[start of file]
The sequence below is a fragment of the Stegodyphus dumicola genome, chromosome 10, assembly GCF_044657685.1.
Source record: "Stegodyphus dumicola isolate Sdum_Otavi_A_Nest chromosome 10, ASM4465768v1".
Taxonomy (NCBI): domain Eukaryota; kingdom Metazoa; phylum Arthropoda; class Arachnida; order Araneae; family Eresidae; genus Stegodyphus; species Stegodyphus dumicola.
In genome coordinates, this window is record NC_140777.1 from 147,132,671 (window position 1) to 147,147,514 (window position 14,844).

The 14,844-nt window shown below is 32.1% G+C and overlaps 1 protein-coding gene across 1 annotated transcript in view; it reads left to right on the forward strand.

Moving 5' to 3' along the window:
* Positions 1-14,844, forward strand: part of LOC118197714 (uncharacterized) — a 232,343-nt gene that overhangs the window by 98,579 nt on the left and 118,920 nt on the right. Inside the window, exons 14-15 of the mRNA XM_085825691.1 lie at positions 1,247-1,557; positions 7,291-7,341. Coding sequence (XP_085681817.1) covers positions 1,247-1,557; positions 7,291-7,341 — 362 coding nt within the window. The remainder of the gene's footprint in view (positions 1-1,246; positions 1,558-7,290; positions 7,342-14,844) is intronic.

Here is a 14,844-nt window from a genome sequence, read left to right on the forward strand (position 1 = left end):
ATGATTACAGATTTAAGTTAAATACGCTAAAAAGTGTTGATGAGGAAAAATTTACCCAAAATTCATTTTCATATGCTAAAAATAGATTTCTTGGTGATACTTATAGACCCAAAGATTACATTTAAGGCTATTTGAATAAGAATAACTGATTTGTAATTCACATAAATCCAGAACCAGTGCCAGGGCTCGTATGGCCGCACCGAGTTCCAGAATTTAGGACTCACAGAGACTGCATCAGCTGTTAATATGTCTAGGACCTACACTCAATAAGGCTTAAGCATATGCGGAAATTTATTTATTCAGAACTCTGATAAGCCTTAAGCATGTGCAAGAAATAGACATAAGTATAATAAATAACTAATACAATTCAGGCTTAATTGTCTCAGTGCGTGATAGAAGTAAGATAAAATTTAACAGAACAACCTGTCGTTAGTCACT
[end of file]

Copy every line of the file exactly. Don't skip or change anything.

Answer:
The sequence below is a fragment of the Stegodyphus dumicola genome, chromosome 10, assembly GCF_044657685.1.
Source record: "Stegodyphus dumicola isolate Sdum_Otavi_A_Nest chromosome 10, ASM4465768v1".
Taxonomy (NCBI): domain Eukaryota; kingdom Metazoa; phylum Arthropoda; class Arachnida; order Araneae; family Eresidae; genus Stegodyphus; species Stegodyphus dumicola.
In genome coordinates, this window is record NC_140777.1 from 147,132,671 (window position 1) to 147,147,514 (window position 14,844).

The 14,844-nt window shown below is 32.1% G+C and overlaps 1 protein-coding gene across 1 annotated transcript in view; it reads left to right on the forward strand.

Moving 5' to 3' along the window:
* Positions 1-14,844, forward strand: part of LOC118197714 (uncharacterized) — a 232,343-nt gene that overhangs the window by 98,579 nt on the left and 118,920 nt on the right. Inside the window, exons 14-15 of the mRNA XM_085825691.1 lie at positions 1,247-1,557; positions 7,291-7,341. Coding sequence (XP_085681817.1) covers positions 1,247-1,557; positions 7,291-7,341 — 362 coding nt within the window. The remainder of the gene's footprint in view (positions 1-1,246; positions 1,558-7,290; positions 7,342-14,844) is intronic.

Here is a 14,844-nt window from a genome sequence, read left to right on the forward strand (position 1 = left end):
ATGATTACAGATTTAAGTTAAATACGCTAAAAAGTGTTGATGAGGAAAAATTTACCCAAAATTCATTTTCATATGCTAAAAATAGATTTCTTGGTGATACTTATAGACCCAAAGATTACATTTAAGGCTATTTGAATAAGAATAACTGATTTGTAATTCACATAAATCCAGAACCAGTGCCAGGGCTCGTATGGCCGCACCGAGTTCCAGAATTTAGGACTCACAGAGACTGCATCAGCTGTTAATATGTCTAGGACCTACACTCAATAAGGCTTAAGCATATGCGGAAATTTATTTATTCAGAACTCTGATAAGCCTTAAGCATGTGCAAGAAATAGACATAAGTATAATAAATAACTAATACAATTCAGGCTTAATTGTCTCAGTGCGTGATAGAAGTAAGATAAAATTTAACAGAACAACCTGTCGTTAGTCACT